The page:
The great earthquake struck the region of the Kamchatka Peninsula in Russia, on the far eastern coast of the country, more than 6,200 km from Moscow. Specifically, the earthquake struck just 22 km west to northwest of Esso, Russia, which has a population of around 1,900, according to the European Seismological Center for the Mediterranean.
However, there have been at least 14 reports of people feeling the earthquake, according to EMSC.
The counts vary widely, with some reporting stronger feelings of shaking than others, with the duration of the quake also being reported differently in different people.
One of them, who said he was more than 330 km from the epicenter, said he suffered a “sharp and short shake” in his residence on the fourth floor.
Another, from Ust’-Kamchatsk Staryy, 254 km away, said the earth “was shaking gently for a long time”.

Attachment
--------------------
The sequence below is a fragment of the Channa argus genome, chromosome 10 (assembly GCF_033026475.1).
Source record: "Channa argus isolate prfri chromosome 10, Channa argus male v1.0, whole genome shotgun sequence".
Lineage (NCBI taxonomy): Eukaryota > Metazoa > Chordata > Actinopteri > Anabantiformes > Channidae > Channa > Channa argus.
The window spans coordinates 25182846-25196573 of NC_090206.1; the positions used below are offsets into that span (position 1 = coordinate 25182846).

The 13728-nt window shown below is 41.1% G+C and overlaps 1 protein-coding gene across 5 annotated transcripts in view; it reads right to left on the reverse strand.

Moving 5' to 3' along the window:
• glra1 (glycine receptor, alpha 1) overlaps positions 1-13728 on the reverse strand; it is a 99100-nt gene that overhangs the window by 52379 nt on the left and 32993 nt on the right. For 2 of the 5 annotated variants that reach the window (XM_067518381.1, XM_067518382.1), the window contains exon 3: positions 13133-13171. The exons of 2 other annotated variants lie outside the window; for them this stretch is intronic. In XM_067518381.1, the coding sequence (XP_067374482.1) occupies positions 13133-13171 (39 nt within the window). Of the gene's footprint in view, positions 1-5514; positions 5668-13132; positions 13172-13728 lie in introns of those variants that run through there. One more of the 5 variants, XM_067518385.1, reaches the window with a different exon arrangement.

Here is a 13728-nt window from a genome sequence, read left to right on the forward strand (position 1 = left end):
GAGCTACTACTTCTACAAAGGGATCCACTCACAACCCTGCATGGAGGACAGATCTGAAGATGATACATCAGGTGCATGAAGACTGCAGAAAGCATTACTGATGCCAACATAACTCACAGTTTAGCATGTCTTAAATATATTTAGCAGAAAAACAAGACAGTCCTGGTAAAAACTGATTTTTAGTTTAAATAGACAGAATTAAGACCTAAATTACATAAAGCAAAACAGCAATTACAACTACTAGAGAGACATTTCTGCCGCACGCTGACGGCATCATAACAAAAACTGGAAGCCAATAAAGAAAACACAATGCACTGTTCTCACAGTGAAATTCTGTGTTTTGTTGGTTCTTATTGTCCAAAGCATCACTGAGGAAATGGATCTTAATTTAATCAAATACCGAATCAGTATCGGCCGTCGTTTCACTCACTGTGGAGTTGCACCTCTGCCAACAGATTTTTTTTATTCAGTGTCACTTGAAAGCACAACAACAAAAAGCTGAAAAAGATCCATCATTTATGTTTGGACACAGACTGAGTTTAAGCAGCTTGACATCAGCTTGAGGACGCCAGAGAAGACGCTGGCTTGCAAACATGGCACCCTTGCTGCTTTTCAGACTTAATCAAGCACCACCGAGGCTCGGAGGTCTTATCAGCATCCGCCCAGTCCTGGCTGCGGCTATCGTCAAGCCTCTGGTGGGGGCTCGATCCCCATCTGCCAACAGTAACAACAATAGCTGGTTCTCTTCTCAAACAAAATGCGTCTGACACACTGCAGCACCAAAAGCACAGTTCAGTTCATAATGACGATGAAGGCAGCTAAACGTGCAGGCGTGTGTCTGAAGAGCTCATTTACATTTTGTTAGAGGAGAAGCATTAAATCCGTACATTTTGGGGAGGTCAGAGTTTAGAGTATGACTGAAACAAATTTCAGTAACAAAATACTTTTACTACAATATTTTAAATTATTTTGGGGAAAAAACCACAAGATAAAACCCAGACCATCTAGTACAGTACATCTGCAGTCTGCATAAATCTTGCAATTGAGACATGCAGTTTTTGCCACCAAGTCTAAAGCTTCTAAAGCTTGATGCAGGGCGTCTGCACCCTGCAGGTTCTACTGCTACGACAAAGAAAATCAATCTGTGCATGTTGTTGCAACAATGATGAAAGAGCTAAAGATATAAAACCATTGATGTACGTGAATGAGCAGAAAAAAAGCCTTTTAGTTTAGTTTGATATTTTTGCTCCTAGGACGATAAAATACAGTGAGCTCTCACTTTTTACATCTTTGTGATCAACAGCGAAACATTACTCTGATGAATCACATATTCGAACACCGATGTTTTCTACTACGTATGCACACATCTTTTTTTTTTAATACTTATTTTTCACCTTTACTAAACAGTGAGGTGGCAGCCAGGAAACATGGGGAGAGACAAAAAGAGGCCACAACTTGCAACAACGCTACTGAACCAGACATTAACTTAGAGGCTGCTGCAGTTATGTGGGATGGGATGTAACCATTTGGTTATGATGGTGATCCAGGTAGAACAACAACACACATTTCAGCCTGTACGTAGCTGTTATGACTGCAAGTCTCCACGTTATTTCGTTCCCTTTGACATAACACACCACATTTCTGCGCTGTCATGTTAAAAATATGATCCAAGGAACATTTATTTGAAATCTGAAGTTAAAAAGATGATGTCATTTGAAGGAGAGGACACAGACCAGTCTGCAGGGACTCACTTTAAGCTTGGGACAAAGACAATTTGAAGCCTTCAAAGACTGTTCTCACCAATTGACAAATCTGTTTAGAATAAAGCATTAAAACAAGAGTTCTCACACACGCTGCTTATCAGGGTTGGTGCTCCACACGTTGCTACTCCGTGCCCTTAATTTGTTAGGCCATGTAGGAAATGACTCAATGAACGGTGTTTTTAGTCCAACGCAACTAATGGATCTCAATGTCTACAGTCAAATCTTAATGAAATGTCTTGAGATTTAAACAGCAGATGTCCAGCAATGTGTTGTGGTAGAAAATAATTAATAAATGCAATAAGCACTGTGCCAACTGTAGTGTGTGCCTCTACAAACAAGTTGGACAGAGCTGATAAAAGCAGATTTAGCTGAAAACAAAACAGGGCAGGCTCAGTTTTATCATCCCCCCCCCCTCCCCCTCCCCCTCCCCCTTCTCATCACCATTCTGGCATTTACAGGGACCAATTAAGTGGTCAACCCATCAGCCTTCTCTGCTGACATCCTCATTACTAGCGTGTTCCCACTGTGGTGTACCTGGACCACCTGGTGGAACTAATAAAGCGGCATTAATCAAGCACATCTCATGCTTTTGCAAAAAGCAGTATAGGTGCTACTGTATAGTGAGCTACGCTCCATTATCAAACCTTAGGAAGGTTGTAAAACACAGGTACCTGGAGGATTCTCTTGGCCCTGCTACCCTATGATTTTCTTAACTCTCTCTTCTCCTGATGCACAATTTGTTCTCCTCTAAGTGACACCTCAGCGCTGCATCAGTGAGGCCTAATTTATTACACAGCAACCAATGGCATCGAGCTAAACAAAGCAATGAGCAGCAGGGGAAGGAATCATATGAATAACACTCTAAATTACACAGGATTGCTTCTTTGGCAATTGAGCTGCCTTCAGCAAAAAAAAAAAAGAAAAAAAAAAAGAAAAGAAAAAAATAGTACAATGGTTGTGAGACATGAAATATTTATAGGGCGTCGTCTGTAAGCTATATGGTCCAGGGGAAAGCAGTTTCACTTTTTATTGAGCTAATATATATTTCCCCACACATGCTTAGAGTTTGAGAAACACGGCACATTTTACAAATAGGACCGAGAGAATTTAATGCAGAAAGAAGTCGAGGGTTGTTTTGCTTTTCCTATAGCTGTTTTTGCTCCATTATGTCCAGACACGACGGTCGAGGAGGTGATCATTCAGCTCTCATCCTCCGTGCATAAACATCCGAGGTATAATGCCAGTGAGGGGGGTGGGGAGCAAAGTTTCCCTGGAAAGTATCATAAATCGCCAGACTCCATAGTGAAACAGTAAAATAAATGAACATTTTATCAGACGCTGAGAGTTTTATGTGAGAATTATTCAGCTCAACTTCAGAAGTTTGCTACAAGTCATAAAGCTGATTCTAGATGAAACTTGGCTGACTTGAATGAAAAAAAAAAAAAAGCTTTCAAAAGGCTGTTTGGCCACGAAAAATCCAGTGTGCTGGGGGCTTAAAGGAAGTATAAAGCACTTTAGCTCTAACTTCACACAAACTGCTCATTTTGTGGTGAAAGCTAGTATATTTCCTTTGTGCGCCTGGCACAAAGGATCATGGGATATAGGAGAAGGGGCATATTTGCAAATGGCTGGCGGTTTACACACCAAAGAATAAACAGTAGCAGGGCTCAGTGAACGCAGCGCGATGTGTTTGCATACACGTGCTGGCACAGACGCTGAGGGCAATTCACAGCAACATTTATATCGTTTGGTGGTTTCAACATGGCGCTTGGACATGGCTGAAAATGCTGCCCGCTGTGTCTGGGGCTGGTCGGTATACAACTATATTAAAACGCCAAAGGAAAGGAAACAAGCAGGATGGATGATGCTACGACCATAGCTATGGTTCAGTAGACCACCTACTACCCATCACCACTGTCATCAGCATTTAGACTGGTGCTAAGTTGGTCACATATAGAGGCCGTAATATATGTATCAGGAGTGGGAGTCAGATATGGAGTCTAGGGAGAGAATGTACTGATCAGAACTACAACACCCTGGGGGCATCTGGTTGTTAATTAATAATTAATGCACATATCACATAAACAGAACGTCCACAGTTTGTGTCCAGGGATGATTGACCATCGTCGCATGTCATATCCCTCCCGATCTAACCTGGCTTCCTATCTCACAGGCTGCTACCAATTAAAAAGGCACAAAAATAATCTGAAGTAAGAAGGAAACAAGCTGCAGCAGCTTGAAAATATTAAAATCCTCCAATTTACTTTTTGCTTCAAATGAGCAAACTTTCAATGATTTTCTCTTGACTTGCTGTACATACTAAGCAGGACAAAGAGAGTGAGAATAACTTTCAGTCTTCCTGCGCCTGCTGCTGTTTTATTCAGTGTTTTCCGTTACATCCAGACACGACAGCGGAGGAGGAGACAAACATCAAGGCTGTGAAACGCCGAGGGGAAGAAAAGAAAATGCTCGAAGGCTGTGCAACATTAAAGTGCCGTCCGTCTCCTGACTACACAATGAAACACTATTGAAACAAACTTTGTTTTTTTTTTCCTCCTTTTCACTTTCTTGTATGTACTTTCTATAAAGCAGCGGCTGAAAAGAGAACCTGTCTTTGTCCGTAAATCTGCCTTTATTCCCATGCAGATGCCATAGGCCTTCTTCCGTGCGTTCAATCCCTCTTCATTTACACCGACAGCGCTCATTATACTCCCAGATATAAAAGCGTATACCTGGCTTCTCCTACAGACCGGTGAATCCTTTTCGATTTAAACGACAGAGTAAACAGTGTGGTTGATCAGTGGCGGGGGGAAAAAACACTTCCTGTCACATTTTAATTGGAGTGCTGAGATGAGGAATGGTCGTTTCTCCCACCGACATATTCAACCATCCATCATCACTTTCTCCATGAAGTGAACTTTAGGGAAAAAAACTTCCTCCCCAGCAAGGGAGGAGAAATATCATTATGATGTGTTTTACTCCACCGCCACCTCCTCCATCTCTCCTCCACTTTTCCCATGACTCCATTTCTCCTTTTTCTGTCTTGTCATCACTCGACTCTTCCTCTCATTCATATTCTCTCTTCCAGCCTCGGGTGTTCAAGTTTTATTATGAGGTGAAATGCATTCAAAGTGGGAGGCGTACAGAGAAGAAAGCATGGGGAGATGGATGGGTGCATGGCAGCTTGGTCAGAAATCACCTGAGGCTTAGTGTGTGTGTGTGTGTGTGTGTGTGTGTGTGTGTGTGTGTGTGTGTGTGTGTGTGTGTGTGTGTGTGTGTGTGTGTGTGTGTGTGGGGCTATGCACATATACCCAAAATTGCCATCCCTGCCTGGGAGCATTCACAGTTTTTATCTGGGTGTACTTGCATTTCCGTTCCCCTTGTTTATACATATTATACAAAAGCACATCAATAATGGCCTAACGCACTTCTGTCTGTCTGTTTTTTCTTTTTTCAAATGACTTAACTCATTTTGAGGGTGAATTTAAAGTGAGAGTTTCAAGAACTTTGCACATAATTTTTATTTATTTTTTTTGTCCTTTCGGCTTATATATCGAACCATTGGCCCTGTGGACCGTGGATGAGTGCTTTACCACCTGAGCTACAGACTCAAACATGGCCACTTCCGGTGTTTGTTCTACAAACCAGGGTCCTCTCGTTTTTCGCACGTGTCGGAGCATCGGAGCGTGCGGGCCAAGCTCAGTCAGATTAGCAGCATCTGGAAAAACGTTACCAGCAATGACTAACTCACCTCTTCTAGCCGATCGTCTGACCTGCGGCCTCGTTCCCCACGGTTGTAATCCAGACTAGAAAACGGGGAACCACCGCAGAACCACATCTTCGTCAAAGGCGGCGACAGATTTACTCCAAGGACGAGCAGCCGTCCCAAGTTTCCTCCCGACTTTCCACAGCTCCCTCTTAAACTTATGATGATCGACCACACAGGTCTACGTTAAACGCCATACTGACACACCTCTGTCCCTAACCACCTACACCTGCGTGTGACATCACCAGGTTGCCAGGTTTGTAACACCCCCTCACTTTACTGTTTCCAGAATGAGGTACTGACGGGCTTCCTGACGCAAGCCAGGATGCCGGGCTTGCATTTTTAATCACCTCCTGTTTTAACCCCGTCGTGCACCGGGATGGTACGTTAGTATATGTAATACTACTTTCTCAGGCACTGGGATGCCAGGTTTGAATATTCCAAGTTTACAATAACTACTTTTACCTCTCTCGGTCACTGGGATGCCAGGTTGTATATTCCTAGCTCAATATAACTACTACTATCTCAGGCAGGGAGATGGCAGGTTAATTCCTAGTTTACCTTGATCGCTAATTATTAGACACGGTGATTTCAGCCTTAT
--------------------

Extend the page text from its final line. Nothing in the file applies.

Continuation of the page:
Another person in Vilyuchinsk, 338 km away, said: “I didn’t feel anything.”
The CSEM puts the force of magnitude at 6.4 – revised up from its previous figure of 5.9.
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Earthquakes are frequent there and geothermal activity has led to natural phenomena such as volcanoes, hot springs and geysers.
Petropavlovsk-Kamtchatsky, a large city and eastern Russian outpost, has 187,000 inhabitants.
The reason the Kamchatsky Peninsula is so active in terms of earthquakes is that it is located in an area of intense seismic activity known as the Pacific Ring of Fire.
The Ring of Fire is a long belt sometimes described as horseshoe-shaped that stretches around the coastal areas of the Pacific Ocean.
It is dotted with more than 450 active and dormant volcanoes.
This represents about 75% of all volcanoes in the world.
The area is also known for its earthquakes, due to the boundaries of the tectonic plates along the line.
The Ring of Fire has been the scene of major seismic events throughout history, including the eruption of Mount Saint Helens in 1980 and the Krakatoa eruption of 1883, according to Britannica.